Glenda Bailey

Most workers are still trying to adjust to being back at their desks after the holidays, but in the media world, where the revolving door is always swinging, there has already been a number of changes this year.

The biggest news of 2019 so far has to be Glenda Bailey stepping down as editor in chief of Harper’s Bazaar after close to two decades at the helm. As first reported by WWD, she’ll be taking on a business role at the publication, working with editorial teams and fashion and beauty marketers “to develop partnerships and portfolios.”

About a minute after media watchers digested that announcement, talk soon turned to who Bailey’s successor might be and three names came up time and time again. They were Joyann King, the executive editorial editor of Bazaar’s web site; Stella Bugbee, the editor in chief of The Cut, New York Magazine’s fashion vertical; and Kristina O’Neill, the editor in chief of WSJ. Magazine.

One of those has already moved to stop the speculation, though. Bugbee said she is not taking up with Hearst. O’Neill, who was previously Bazaar’s executive editor, has also in the past denied being interested in leaving WSJ, but that has done nothing to dispel the rumors that she may be considering a return.

That wasn’t the only move at Harper’s as Bazaar.com features director Olivia Fleming departed to take on the new head of content role at The Helm, the site that focuses on female-founded businesses, with the aim to attract people to one platform where they can invest or spend their money on companies built and led by women. It launched an e-commerce component last year and now Fleming, who was at Bazaar.com for four years, will build up its editorial offering, straddling fashion and activism.

And that’s not it as Bustle Digital Group’s lifestyle arm tapped Tiffany Reid for its newly created fashion director role, overseeing all editorial fashion content across Bustle, Elite Daily, Nylon, Romper, and The Zoe Report. She joins from Hearst Women’s Fashion Group, where she worked with Harper’s Bazaar.com, Cosmopolitan, Elle and Marie Claire, among others.

Outside of the Hearst bubble, another former glossy editor also has a new job. Stefano Tonchi, the former editor of W — where he reigned for a decade before a conspicuous fallout last year with its former owner Condé Nast — has joined the nearly 100-year-old L’Officiel, founded as a French fashion magazine. Tonchi is now its chief creative officer, a first for the company, which is owned by the Jalou family.

Other Condé HR moves include changes to its international board, with Wolfgang Blau replacing Jonathan Newhouse as a member. Blau oversees all non-U.S. markets, as well as selected global strategic functions for the publisher’s international arm.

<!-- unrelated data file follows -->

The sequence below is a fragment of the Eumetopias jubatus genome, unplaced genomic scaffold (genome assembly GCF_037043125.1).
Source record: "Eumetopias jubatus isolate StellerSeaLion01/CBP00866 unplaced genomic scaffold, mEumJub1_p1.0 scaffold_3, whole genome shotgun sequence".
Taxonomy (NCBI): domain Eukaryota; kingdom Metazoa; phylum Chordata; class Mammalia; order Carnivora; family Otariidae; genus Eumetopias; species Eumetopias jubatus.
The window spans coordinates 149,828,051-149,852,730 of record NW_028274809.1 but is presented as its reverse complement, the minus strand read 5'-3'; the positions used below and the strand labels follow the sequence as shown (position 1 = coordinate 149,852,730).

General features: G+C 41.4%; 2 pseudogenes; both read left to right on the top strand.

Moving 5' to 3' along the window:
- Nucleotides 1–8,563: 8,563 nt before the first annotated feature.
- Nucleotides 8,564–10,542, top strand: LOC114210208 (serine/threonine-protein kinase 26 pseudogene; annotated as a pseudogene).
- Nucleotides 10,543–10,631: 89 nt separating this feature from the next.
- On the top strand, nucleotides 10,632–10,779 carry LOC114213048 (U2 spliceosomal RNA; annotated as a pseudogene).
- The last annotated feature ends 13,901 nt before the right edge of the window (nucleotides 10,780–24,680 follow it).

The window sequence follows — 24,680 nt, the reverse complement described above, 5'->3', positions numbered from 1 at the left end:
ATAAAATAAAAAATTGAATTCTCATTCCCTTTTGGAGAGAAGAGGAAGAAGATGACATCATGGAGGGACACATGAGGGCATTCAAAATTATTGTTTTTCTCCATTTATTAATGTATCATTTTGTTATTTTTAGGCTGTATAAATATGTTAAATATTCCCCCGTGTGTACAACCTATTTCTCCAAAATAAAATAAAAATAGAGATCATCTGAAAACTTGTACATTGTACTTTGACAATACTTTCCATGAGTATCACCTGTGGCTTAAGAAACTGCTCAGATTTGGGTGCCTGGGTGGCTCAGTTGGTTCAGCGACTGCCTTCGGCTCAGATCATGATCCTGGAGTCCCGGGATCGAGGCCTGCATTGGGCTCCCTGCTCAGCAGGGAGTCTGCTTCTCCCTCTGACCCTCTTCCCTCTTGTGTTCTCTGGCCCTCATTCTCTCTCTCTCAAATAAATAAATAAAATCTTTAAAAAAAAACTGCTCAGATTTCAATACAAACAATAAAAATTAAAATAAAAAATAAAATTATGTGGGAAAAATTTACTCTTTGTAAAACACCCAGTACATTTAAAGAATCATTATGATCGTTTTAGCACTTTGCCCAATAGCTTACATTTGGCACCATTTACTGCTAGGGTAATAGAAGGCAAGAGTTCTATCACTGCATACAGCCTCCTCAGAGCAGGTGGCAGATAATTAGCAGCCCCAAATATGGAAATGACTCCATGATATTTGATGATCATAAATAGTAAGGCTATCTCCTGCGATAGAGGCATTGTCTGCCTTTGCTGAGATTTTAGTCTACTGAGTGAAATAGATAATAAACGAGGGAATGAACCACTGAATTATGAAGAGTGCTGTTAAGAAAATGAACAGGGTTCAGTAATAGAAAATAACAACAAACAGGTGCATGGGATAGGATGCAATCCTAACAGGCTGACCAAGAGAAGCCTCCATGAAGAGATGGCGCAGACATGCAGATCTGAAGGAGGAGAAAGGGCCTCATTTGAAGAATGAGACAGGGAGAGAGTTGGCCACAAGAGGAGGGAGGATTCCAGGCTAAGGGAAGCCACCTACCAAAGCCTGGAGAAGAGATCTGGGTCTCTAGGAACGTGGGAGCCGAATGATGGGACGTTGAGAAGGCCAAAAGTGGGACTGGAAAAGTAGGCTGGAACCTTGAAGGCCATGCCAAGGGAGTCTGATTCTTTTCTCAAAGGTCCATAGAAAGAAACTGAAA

Elsewhere, Nick Baumann, most recently the enterprise editor of HuffPost, moved to The Atlantic as its political editor, while Whitney Dangerfield became senior editor for Ideas as the newsroom continues to build up its reporting in the midst of President Donald Trump’s impeachment and ahead of the 2020 U.S. presidential election.

Dangerfield spent seven years at The New York Times, where she was a senior staff editor for Opinion and Sunday Review, and launched Draft, a weekly series on the art of writing. Most recently, she was the digital editor at This American Life.

Scott Omelianuk, meanwhile, was unveiled as Inc. magazine’s editor in chief. Best known for his 12-year tenure at This Old House, Omelianuk has most recently been working with start-ups, joining the board of the MIT Enterprise Forum.

At Forbes, there has been some corporate changes. Chief executive Mike Federle promoted veteran employees Nina Gould to chief product officer and Vadim Supitskiy to chief technology officer.  At the same time, he revealed that chief digital officer Salah Zalatimo is leaving the company to become ceo of a unit of Block.one.

And Sandow has hired Kate Kelly Smith as executive vice president and managing director of Luxe Interiors + Design, and chief sales officer for Sandow’s design media brands.

Last but by no means least, there’s been the usual spatter of changes at The New York Times. After a stint filling in on Metro, Edgar Sandoval is joining metro full-time as a reporter covering law enforcement; Inyoung Kang will become the deputy weekend editor in the Washington bureau and Dave Kim is moving from national to the book review as a preview editor as Alida Becker retires. She’s leaving the book review after 30 years as a preview editor.

Jason Karaian has also joined the newspaper from Quartz to become a new DealBook editor. Karaian, who will be based in London, will work alongside Andrew Ross Sorkin and Michael de la Merced.

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